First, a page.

More Chicago Consumers Choosing Layaway Over Credit Card Debt This Year

Maybe it's our fascination with Mad Men. Maybe we're longing for a simpler time. Or perhaps we finally realized the cost of credit card debt.

Whatever the reason, statistics show that more Americans are buying the things on our holiday shopping lists with a retro form of payment known as layaway. And we might be saving big bucks - not to mention major stress - in the process, say Chicago bankruptcy attorneys.

Think of layaway as the older, more responsible sibling of credit. Like credit, you make multiple small payments for an item when you can't afford to buy it outright. But here's the difference. Credit allows you to take home an item the day you swipe your card, but then forces you to shell out interest and fees in exchange for that immediate gratification. With layaway, the goods stay at the store until you're done paying; with the exception of a small fee - usually about five bucks - you pay just the sticker price. In other words, you're simply putting your purchase on hold while you make affordable payments.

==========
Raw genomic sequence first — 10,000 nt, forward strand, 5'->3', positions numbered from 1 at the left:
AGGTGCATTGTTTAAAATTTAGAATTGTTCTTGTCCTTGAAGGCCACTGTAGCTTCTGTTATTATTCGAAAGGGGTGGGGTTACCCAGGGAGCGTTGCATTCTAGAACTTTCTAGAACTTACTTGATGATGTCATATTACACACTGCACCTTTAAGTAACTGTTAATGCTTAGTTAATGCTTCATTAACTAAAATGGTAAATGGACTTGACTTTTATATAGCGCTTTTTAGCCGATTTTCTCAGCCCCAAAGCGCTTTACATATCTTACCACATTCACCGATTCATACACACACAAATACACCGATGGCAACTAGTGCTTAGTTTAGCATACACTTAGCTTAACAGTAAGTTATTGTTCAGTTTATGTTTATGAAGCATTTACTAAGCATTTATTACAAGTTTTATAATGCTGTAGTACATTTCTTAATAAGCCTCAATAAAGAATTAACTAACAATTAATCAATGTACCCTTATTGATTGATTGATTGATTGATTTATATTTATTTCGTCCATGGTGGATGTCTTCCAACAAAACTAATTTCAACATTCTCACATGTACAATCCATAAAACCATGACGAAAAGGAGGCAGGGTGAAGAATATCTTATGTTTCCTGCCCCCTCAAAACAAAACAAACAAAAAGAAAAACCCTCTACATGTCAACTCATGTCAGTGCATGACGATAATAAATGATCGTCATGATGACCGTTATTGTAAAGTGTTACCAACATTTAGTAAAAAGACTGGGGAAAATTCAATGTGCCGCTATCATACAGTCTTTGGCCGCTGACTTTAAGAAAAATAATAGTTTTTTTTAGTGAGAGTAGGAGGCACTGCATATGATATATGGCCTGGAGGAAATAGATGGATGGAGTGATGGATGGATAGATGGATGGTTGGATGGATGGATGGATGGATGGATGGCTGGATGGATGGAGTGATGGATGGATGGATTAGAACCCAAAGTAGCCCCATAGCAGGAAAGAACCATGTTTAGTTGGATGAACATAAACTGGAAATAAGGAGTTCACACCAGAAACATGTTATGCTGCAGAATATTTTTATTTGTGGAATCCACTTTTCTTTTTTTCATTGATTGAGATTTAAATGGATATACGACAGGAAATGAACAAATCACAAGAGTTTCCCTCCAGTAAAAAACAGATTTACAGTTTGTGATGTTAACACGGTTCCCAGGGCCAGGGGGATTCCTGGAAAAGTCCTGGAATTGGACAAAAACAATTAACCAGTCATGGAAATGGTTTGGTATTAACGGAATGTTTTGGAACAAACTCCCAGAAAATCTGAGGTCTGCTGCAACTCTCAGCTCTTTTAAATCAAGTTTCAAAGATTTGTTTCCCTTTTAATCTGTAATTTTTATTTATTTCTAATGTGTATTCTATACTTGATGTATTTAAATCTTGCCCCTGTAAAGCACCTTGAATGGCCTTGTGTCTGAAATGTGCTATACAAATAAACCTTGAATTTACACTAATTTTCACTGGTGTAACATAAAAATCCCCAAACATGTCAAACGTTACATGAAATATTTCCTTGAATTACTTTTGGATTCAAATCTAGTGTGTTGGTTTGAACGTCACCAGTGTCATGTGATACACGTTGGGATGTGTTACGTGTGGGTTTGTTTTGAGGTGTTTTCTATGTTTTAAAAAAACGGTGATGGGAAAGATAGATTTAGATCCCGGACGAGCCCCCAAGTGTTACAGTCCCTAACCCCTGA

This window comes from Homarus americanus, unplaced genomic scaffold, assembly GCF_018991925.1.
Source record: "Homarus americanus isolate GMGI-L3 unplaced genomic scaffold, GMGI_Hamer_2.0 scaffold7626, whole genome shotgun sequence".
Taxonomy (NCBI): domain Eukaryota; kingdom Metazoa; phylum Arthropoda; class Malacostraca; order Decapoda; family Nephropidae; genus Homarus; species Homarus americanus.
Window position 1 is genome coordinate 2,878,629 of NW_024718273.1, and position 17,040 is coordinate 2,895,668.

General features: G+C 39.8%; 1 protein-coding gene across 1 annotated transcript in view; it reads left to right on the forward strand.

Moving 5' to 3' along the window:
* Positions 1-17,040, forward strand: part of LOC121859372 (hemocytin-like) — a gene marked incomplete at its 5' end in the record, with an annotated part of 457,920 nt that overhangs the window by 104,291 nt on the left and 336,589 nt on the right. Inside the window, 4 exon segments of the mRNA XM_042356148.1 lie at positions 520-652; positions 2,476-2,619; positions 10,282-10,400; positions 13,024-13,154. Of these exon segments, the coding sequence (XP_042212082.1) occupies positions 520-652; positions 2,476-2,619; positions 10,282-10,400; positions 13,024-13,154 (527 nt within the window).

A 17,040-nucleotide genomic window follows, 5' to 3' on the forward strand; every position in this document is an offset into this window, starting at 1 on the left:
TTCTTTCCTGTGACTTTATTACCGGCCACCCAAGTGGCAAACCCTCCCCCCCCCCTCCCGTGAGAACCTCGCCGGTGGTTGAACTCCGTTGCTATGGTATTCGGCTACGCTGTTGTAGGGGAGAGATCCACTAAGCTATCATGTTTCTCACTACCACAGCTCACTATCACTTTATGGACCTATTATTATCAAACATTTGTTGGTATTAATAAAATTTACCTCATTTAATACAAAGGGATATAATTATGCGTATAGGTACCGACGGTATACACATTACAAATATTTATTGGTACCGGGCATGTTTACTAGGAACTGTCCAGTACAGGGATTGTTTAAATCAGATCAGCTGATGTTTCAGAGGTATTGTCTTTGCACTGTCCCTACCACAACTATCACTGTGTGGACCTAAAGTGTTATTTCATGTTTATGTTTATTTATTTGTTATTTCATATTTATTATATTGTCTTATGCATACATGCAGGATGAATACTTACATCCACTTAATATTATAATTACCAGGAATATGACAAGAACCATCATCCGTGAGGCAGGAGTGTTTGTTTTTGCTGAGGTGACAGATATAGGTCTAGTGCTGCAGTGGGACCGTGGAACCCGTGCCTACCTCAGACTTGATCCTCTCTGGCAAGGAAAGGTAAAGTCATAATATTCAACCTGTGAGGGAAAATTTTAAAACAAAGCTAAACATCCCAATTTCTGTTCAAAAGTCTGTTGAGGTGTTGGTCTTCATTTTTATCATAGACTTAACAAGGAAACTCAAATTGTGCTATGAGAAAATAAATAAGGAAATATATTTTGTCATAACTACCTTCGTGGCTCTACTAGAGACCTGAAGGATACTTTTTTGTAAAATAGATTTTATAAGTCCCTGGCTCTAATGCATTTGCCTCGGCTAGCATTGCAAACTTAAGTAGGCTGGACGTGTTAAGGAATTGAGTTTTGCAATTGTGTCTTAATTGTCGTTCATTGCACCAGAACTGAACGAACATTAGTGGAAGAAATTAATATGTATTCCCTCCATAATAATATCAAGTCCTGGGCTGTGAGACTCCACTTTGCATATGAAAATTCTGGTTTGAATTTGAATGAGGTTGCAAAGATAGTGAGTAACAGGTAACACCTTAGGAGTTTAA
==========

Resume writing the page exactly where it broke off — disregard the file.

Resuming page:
As more struggling consumers look for ways to pay without adding to already large debts, more retailers have started offering layaway as an option - stores like Sears, Best Buy, TJ Maxx and Toys "R" Us, to name a few.

Not that layaway - or any payment system, really - is perfect. Though most retailers will give most of your money back if you change your mind, there are exceptions. The best way to avoid losing money is to check the fine print in the layaway agreement - for example, make sure there isn't a major restocking fee if you cancel - and make sure to use solid, trustworthy businesses. If a company closes up shop before you're finished paying, you may not get a refund.

Layaway is a smart choice for many cash-strapped shoppers because it encourages planning and saving, while preventing new debt. But what to do about the lingering debt that you already have - debt that may be interfering with your ability to make mortgage payments or other bills? The next step for many consumers is bankruptcy. The right bankruptcy plan can lower or discharge your debt while protecting assets like your house. Have questions or concerns about bankruptcy? Get them addressed for free when you try a complimentary personal debt analysis with a professional bankruptcy attorney in Chicago.

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